Antle said the question isn’t well phrased and shouldn’t put an emphasis on summer. 

“Everybody loves summer. If you vote against summer, you are just mean,” he said. “I think that will influence a lot of people’s choice.”

He noted that switching to daylight time permanently will not make a difference in Alberta in the summer, but it would mean dawn at about 10 a.m. in most of the province in the winter.

The best time zone puts 12 p.m. as close as possible to solar noon, which is when the sun is at its highest point the sky, he said.

But Alberta is farther west than other places in the Mountain Time zone. That means in Calgary, for example, solar noon during standard time can happen as late at 12:50 p.m. During daylight time, he added, it happens around 1:45 p.m.

“In fact, we already have daylight time when we are on standard time and we are on double daylight time when we are on daylight time,” Antle said. 

In 2019, Service Alberta posted an online survey about daylight time and 91 per cent of the 140,000 responses voted in favour of sticking to daylight time year-round, the ministry responsible for the agency said in an email.

“Many governments across Canada and United States are bringing forward or contemplating legislation to lock their clocks to a single time year-round,” said Taylor Hides, spokeswoman for Service Alberta Minister Nate Glubish. 

“While we are not bound by the decisions made by other jurisdictions, we are affected by them, so it makes sense to ask Albertans this question.”

British Columbia and Ontario have said they would wait until neighbouring jurisdictions agree to make the change at the same time. In the U.S., states cannot make the change without the approval of Congress, which has yet to happen.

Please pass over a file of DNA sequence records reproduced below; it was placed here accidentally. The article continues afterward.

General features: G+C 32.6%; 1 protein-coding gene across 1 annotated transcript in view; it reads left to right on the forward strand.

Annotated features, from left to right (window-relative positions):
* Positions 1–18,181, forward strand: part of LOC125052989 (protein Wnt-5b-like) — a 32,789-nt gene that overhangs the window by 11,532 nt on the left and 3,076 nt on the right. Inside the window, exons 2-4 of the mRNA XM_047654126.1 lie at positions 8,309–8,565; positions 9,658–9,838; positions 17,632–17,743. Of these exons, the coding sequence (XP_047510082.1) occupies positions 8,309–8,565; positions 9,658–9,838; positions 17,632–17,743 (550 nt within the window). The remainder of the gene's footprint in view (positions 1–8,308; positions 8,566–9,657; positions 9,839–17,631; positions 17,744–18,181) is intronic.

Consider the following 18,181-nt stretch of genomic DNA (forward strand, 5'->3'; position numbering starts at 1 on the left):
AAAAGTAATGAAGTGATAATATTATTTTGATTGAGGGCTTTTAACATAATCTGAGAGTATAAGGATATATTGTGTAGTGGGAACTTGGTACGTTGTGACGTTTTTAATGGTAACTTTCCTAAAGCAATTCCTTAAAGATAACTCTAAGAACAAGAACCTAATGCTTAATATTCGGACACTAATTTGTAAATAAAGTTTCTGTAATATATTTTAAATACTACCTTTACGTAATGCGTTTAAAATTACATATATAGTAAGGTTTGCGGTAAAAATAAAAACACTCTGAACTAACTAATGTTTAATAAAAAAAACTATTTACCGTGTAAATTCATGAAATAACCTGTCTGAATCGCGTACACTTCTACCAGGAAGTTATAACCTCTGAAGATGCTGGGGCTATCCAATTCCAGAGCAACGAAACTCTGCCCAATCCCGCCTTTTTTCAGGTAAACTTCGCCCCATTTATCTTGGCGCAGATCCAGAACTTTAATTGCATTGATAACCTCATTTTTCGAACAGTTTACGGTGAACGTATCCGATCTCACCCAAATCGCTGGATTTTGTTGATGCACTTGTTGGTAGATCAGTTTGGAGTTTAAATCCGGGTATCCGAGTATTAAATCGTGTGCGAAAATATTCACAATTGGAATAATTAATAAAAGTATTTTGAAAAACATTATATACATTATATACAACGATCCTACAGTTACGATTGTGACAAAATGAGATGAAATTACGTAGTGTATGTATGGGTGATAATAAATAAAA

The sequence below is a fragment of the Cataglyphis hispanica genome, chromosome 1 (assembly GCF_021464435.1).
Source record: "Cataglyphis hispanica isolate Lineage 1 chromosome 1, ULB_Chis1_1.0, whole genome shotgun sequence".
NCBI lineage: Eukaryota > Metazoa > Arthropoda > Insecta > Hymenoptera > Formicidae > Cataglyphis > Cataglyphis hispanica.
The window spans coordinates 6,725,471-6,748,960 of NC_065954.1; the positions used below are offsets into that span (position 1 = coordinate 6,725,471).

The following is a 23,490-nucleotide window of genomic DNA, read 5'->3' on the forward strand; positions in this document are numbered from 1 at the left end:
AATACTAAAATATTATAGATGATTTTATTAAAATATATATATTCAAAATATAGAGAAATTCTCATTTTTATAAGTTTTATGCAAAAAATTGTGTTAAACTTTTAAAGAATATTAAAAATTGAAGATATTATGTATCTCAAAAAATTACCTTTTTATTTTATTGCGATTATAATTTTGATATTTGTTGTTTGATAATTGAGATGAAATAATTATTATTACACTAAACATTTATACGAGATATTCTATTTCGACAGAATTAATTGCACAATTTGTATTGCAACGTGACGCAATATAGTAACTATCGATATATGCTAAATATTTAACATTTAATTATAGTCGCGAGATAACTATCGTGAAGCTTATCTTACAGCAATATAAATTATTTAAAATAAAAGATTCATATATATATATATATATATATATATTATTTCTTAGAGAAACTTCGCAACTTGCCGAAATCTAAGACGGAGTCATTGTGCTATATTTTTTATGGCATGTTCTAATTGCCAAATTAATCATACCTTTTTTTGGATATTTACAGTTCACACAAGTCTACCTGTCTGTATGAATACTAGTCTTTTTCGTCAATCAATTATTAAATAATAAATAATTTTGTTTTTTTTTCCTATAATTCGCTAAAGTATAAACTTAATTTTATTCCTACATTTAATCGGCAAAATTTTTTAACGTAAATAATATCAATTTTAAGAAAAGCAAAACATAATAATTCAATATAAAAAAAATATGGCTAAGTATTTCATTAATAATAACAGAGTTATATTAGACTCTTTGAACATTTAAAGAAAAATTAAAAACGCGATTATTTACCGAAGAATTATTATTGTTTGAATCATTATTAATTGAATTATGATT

Yukon made the change to permanent daylight time last year and Saskatchewan, with the exception of the boundary city of Lloydminster, stopped changing clocks decades ago.

Alberta’s time referendum is binding, but Premier Jason Kenney has said the province could hold off until other jurisdictions make the same change.

Kyle Mathewson, an associate psychology professor at the University of Alberta, said having fewer hours of sunlight in the morning could have long-term health consequences, such as increases in certain cancers, obesity and diabetes.

“The issue with this from a neuroscientific perspective is that our rhythms of waking up and going to sleep are governed by the amount of lights in our environment,” he said. “These early morning light hours are very important in setting that rhythm for us.”

Mathewson suspects daylight time might also be favoured from an economic perspective.

“Thinking about this extra hour after school when there is lightness, you could think of that as stimulating the amount people go out and spend money at the local shops and those are all good things,” he said.